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Rachael Ray is doing the only live cooking show on daytime TV

Rachael Ray says that producing live cooking segments for her daytime talk show during the pandemic, from her home in upstate New York, has worked better than she expected.

“The only transition was to let people into this space,” says Ray, 51. “This is my home, and over the years Food Network and other media have asked me to shoot here and I’ve always been like, ‘No way. This is my private zone.’

“The very first day I got a little teary and it was a little overwhelming. Here I am in sweats with no studio, no fancy makeup or clothes,” she says. “But it was strangely comforting and cathartic. We get to talk to [guests] on a different level on intimacy. I feel like I’m cutting school every day.

“I’ve always been proud that we’ve tried to make our TV show as comfortable to viewers as possible and we’re achieving that more than ever here,” she says, “by stripping it down completely.”

That’s not to say that Ray hasn’t worked just as hard, if not harder, while producing two live shows each Monday and Friday since “The Rachael Ray Show” shuttered its Manhattan studio in March. (The show, which airs at 2 p.m. on WABC/Ch. 7, is expected to return for a 15th season.)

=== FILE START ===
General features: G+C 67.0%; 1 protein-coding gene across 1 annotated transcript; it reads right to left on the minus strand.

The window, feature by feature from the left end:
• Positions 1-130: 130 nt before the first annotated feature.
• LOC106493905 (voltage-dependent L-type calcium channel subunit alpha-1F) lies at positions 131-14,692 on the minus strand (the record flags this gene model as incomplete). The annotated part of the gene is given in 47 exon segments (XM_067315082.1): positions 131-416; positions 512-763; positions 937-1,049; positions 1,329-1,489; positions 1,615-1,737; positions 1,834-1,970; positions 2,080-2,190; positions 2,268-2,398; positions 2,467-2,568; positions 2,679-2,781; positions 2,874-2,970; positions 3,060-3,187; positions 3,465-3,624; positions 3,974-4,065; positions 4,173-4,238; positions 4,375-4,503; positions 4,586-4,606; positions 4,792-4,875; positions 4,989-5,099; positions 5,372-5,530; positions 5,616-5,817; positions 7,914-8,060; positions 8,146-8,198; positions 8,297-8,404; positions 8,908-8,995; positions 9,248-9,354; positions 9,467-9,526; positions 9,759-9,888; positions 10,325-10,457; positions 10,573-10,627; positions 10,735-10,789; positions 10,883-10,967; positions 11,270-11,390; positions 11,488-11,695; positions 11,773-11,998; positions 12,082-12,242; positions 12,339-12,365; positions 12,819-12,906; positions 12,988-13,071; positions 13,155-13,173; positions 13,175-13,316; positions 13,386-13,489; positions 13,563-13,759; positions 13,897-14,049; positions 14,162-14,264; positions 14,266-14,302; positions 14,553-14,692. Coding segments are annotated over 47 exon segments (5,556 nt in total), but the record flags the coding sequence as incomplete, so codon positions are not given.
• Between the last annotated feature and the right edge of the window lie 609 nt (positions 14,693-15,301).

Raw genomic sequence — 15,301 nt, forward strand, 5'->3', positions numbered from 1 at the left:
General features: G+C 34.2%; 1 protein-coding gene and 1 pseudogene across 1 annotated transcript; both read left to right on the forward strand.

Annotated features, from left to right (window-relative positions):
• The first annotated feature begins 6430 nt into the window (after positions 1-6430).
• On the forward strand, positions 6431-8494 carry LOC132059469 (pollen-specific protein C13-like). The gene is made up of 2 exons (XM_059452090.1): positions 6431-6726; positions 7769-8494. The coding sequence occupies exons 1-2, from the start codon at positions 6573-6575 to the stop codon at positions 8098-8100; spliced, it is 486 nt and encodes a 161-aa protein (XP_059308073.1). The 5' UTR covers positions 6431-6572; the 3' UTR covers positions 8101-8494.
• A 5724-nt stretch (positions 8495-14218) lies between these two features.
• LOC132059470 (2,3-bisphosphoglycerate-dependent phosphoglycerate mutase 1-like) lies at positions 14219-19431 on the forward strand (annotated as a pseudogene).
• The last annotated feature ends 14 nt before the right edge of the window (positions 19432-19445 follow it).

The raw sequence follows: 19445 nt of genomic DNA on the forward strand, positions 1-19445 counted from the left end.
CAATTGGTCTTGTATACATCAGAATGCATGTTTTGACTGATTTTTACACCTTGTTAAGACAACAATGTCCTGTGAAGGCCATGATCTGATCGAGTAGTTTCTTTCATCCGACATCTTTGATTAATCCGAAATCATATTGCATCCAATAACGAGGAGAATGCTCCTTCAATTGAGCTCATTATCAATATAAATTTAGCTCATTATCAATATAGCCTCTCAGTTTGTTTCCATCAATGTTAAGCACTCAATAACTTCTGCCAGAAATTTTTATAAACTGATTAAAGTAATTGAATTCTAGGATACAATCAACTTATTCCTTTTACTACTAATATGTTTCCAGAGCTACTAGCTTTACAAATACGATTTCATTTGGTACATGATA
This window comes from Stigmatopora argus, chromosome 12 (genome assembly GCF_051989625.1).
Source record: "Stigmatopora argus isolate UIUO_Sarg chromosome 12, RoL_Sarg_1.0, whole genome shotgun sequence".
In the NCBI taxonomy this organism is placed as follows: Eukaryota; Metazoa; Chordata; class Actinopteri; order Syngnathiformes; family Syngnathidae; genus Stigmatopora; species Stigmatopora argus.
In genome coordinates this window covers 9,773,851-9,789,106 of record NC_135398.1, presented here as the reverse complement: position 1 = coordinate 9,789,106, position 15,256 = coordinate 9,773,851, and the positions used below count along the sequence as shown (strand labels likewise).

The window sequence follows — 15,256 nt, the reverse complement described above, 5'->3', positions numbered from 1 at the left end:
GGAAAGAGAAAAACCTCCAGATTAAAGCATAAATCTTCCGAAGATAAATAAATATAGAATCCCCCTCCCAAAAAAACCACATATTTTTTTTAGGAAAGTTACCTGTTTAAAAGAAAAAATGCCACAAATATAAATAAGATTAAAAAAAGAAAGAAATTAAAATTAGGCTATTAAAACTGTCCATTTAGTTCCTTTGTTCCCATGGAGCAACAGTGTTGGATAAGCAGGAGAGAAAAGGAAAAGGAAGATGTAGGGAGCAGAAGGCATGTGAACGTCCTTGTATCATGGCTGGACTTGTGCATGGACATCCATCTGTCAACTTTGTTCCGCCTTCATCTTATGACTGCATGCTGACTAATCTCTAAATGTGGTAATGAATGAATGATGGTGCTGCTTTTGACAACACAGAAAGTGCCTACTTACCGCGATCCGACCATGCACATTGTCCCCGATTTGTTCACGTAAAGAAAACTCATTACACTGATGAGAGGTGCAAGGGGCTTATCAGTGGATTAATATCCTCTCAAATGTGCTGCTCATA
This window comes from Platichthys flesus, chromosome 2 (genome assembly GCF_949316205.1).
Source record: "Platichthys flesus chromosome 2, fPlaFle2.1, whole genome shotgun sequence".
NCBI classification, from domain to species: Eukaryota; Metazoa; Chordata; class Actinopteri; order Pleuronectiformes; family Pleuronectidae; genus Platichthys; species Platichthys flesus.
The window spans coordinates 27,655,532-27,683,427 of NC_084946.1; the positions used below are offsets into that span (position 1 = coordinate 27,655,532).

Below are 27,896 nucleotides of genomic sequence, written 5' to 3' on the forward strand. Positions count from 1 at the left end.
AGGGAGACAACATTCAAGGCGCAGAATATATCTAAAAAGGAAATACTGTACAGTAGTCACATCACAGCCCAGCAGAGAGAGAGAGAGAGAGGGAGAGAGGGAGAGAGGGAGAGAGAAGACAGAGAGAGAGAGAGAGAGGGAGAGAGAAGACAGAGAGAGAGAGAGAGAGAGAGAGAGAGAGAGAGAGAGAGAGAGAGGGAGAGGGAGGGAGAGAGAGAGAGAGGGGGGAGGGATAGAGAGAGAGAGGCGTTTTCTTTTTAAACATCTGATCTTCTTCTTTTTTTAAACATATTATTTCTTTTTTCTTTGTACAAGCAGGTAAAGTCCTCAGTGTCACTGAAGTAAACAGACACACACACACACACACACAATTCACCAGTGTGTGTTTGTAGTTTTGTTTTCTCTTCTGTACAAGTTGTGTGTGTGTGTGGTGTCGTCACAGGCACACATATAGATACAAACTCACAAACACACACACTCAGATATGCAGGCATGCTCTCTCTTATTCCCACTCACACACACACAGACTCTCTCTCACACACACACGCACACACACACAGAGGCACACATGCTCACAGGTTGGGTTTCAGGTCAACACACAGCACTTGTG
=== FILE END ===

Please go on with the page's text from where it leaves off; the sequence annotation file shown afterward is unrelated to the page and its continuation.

In addition to her cooking segments and celebrity guests (including Valerie Bertinelli and Melissa Etheridge) Ray is joined on her live shows by her husband, musician John Cusimano, who prepares different cocktails, performs with his band, The Cringe and handles the technical elements of filming episodes on an iPhone and a bevy of computers.

“The  only people here are me and John, period,” Ray says, getting a little teary when mentioning the recent passing of their beloved Pit Bull, Isaboo. “John is the cameraman, the director … and he tells me all the beats we need for each show. It’s literally two people doing what 100 people would do in the studio on a scaled-down version. John balances the iPhone on a whole bunch of Italian cookbooks so it won’t move and has these giant selfie-sticks with tripods on the bottom. He’s upgraded everything he can upgrade.”

Ray, as she does in the studio, prepares all the dishes herself for the Monday and Friday shows — ordering seafood, meat, poultry etc. from a variety of vendors (Sid Wainer, Pat LaFrieda, Fulton Fish Market) — and cleaning her counter top and stove top in-between.

“We sometimes have to shoot in bits and pieces,” she says. “If we do a Zoom call [with a guest] we sometimes have to separate that from the food preparation because that’s so laborious. On my longest day here, John sent in 52 pieces of tape and I did 31 food setups. I started at 5:40 a.m. and was still clearing the kitchen at 10:30 that night. It’s a lot of work and it’s intense, but I never feel like I’m at work — I just wear a black T-shirt everyday and I don’t have to go and fix my makeup or the fake eyelash didn’t come off.

“I live in my slippers and do the wash 3-4 times a day; there are segments when you can hear the washer beeping [when it’s done],” she says. “We’re exposing ourselves to people in a new way that feels beautiful.”

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